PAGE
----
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Currently I am using Android emulator for development, but it is very slow. I am looking for some android port that can run on real CPU.

For example I installed this product http://www.android-x86.org/documents/installhowto on VMware, and it seems to work much faster, but I have no idea how to setup network connection here.

The question is if some one is using alternative android setup for development, instead of emulator? If so, a link to configure instructions would be great.

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If you leave the emulator running, it's pretty tolerable. Android x86 is probably not the best for developing for handsets. It's probably cool if you're interested in the future, and I do really anticipate stable android on netbooks. That will be the day! note: i know it is already on netbooks, I mean production ready. –  user132014 Jul 15 '10 at 18:55
I know that emulator should not be closed, but it is still very slow for me. So I would like to have it running on real CPU and not on the emulated ARM. The final testing I can always do on emulator. –  alex2k8 Jul 15 '10 at 19:04
Maybe it's the computer that you're running it on? The android emulator is pretty good on my computer, even my laptop seems to run it decently. Also, unless I'm mistaken, the emulator tries to give an accurate representation of android hardware. So it doesn't run it with the full power of your computer (like the iphone emulator) –  Falmarri Jul 15 '10 at 20:27
I am using Core 2 duo, 2.0 GHz. What I have noticed, it always using only one core, thought there are 2 cores available. I also tryed on computer with 4 cores, and it still was using only one. I guess this is some how related to ARM emulator implementation. BTW, emulator especially slow for me when I debug. –  alex2k8 Jul 15 '10 at 23:54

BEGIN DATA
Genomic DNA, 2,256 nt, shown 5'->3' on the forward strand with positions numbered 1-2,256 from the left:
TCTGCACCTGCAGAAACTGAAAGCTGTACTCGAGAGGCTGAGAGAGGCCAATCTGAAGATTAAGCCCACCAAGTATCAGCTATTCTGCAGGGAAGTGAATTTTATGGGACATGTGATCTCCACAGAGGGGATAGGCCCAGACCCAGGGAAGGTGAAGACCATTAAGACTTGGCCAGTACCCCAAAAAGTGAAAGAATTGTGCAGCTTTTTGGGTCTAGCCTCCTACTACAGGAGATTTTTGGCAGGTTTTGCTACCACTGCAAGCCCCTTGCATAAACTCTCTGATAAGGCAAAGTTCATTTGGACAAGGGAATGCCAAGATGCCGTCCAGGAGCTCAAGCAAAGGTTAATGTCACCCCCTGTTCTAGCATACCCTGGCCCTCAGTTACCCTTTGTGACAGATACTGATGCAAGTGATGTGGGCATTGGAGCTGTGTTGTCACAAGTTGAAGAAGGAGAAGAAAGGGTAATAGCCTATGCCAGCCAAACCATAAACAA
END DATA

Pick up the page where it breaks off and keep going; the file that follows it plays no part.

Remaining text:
I tried running the X86 Port on VMware , runs very fast , but does not connect to my network :(. I would also like to add that the emulator always is slow for me , I run an i7 and the dev kit is still faster than the emulator for cpu extensive purposes –  Ravi Vyas Jul 16 '10 at 3:59

4 Answers 4

Why not just plug in an Android powered phone? Just set USB debugging on and it acts exactly like the emulator.

I have run the Android-x86 project on my n450 powered netbook and it was unusable. The port is by no means ready for daily use. Basically, if you think the emulator is slow, you will cry when you find out how slow Android-x86 is. My advice would be to throw a few bucks at a newer/faster computer if you think the emulator is slow. I develop on a 3 year old Core2Duo 2.4Ghz notebook and it runs just fine. I've even run the x86 port on the same notebook and it's horribly slow (not to mention not touchscreen). Also, if the network doesn't work 'out of the box', then you'll have to hack the source code and implement your own driver as Android-x86 is meant to work on Asus Eee PCs.

So either upgrade, or plug in your android powered phone and use that.

But for now, I wouldn't bother trying to use the x86 port for development. It's just not ready yet.

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Thank you for information. –  alex2k8 Jul 15 '10 at 23:49

Here you can find a tutorial for installing and connecting to the eclipse x86 version.

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if you use eclipse, before running your program, run the virtual device from "Android sdk and virtual device manager". surely you will be excited from fast running. dont forget to increase your device ram in hardware setting section.

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  1. When booted, use Alt+F1 to go to terminal.
  2. Enter: netcfg eth0 dhcp
  3. Your network should start and get the Ip, you can check if you run netcfg
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I've tried your solution, but I'm getting this annoying error: "action 'dhcp' failed (No such device)"... :( –  XpiritO Dec 29 '11 at 23:56

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